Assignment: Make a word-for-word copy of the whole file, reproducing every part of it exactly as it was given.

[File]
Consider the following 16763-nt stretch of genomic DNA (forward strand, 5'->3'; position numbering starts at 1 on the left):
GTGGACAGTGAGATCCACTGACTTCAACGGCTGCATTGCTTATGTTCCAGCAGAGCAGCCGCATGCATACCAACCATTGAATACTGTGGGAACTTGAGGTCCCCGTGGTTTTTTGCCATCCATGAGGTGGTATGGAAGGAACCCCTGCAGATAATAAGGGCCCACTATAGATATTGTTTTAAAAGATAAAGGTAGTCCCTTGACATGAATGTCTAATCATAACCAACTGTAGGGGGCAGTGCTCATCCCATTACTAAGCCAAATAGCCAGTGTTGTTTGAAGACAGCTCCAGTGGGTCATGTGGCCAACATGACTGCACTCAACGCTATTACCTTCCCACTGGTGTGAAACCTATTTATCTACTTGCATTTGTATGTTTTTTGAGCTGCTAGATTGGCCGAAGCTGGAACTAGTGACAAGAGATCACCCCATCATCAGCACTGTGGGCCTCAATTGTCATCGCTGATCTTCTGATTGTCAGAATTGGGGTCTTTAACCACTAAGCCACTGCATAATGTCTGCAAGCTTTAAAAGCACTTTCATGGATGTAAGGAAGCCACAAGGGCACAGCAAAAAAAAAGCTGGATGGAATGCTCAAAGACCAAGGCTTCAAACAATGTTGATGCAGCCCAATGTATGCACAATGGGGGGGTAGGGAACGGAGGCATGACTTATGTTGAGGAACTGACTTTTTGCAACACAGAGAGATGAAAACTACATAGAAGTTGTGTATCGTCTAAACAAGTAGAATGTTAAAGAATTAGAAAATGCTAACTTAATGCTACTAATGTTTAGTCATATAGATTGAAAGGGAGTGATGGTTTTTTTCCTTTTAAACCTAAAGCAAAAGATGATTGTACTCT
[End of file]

Consider the following 16763-nt stretch of genomic DNA (forward strand, 5'->3'; position numbering starts at 1 on the left):
GTGGACAGTGAGATCCACTGACTTCAACGGCTGCATTGCTTATGTTCCAGCAGAGCAGCCGCATGCATACCAACCATTGAATACTGTGGGAACTTGAGGTCCCCGTGGTTTTTTGCCATCCATGAGGTGGTATGGAAGGAACCCCTGCAGATAATAAGGGCCCACTATAGATATTGTTTTAAAAGATAAAGGTAGTCCCTTGACATGAATGTCTAATCATAACCAACTGTAGGGGGCAGTGCTCATCCCATTACTAAGCCAAATAGCCAGTGTTGTTTGAAGACAGCTCCAGTGGGTCATGTGGCCAACATGACTGCACTCAACGCTATTACCTTCCCACTGGTGTGAAACCTATTTATCTACTTGCATTTGTATGTTTTTTGAGCTGCTAGATTGGCCGAAGCTGGAACTAGTGACAAGAGATCACCCCATCATCAGCACTGTGGGCCTCAATTGTCATCGCTGATCTTCTGATTGTCAGAATTGGGGTCTTTAACCACTAAGCCACTGCATAATGTCTGCAAGCTTTAAAAGCACTTTCATGGATGTAAGGAAGCCACAAGGGCACAGCAAAAAAAAAGCTGGATGGAATGCTCAAAGACCAAGGCTTCAAACAATGTTGATGCAGCCCAATGTATGCACAATGGGGGGGTAGGGAACGGAGGCATGACTTATGTTGAGGAACTGACTTTTTGCAACACAGAGAGATGAAAACTACATAGAAGTTGTGTATCGTCTAAACAAGTAGAATGTTAAAGAATTAGAAAATGCTAACTTAATGCTACTAATGTTTAGTCATATAGATTGAAAGGGAGTGATGGTTTTTTTCCTTTTAAACCTAAAGCAAAAGATGATTGTACTCT